Nortina’s Egyptian Travel Diaries (#AtoZChallenge): “Z” is for Zoser

Well, we’ve finally reached the end of the A to Z Challenge and the end of your virtual tour of Egypt. I hope you enjoyed this series and that you learned something new about Egypt and Ancient Egyptian culture, and most importantly, I hope that my summaries of our adventures helped you to feel like you were actually there.

While this may be the end of the challenge, it definitely is not the end of my Egyptian travel diaries. There are so many more stories I could share about our travels, and maybe I’ll post short fictional vignettes inspired by those stories on this blog sometime in the future. For now, I’m zonked, and I hope to get some rest before diving into the next challenge (StoryADay May).

So, to close things out, I want to go back to the beginning…

Not the beginning of this series, but the beginning of pyramid building in Egypt.

King Zoser (an alternate spelling for Djoser), a king from the Third Dynasty (Old Kingdom), is credited with building the first known pyramid in Egypt, also known as the Step Pyramid, located in Sakkara (also spelled Saqqara) necropolis.

[Fun fact: The rulers of Egypt were usually referred to as “kings.” The title “pharaoh” was not used until around the time of the 18th Dynasty, during the New Kingdom, over 1,000 years after Zoser.]

At the base of the pyramid on the northern side is a small enclosure or chamber known as a serdab. Two peepholes are cut into the northern wall of the serdab, and inside the serdab is a seated statue of King Zoser. It is said that the king’s soul (or ka) resided in this statue and would watch, through the peepholes, the people who came to visit his funerary complex to perform rituals and give offerings to him.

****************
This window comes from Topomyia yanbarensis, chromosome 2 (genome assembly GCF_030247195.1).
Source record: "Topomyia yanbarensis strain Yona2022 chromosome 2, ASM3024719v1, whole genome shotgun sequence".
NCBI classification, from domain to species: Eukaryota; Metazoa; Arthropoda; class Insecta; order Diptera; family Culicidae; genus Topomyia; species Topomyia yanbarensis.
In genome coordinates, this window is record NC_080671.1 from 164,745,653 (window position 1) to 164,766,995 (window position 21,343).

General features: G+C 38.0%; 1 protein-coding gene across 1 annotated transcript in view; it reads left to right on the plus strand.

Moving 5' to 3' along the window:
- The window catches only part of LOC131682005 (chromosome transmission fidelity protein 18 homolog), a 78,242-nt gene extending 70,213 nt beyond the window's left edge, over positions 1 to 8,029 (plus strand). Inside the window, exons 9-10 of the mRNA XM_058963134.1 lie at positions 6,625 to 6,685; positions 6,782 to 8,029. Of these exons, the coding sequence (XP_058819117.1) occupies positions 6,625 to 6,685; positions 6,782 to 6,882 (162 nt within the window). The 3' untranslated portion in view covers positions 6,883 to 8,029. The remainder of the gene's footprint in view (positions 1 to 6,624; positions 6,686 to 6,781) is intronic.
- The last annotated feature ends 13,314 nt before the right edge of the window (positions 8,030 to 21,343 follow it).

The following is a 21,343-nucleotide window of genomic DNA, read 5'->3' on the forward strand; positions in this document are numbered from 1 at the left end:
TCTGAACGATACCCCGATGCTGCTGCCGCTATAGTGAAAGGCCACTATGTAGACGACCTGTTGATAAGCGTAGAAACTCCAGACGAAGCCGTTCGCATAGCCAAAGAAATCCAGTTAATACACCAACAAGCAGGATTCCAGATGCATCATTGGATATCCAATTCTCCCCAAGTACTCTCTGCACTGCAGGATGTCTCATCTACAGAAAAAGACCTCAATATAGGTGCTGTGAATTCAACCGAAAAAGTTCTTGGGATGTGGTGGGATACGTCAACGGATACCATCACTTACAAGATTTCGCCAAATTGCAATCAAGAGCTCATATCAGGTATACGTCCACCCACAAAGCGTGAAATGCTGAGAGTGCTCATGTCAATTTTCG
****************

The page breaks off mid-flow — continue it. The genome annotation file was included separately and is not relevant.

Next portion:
Click images for captions

This was also the ideal location to gaze out toward the stars of the northern sky. I admit it’s an incredible view overlooking the city. And being one of the earliest kings of Egypt, Zoser had front-row seats to see its evolution over the millennia.

The statue currently housed inside the serdab is a replica. The real one is now housed in the Egyptian Museum in Cairo. But I’m curious to know which one King Zoser’s ka inhabits. Maybe he alternates between the two, wanting to both oversee the land he once ruled and study the thousands of tourists who come to the museum daily and marvel at the legacy he left behind.


“A” is for Arrival
“B” is for Buyer’s Remorse
“C” is for Cruisin’ the River Nile
“D” is for Delays, Delays, Delays
“E” is for Empty Tombs
“F” is for Fragrance
“G” is for Great Pyramid of Giza
“H” is for Hatshepsut
“I” is for Island Temple of Philae
“J” is for Just Engaged!
“K” is for Kom Ombo
“L” is for Luxor
“M” is for Museums and Mummies
“N” is for Nefertari
“O” is for Osiris, Set, and Horus: Gods of Egypt
“P” is for Pizza Hut Fail
“Q” is for Queen Cleopadrat
“R” is for Ramesses
“S” is for Seti I
“T” is for Traffic
“U” is for Unfinished Tombs
“V” is for Valley of the Kings/Queens
“W” is for Wigs
“X” is for SphinX
“Y” is for Yallah!

This April for the A to Z Challenge, I’m sharing my experience of traveling to Egypt last month. These posts likely won’t be in chronological order, depending on what memory each letter strikes up, but if you’d like to follow me on this journey, subscribe below.

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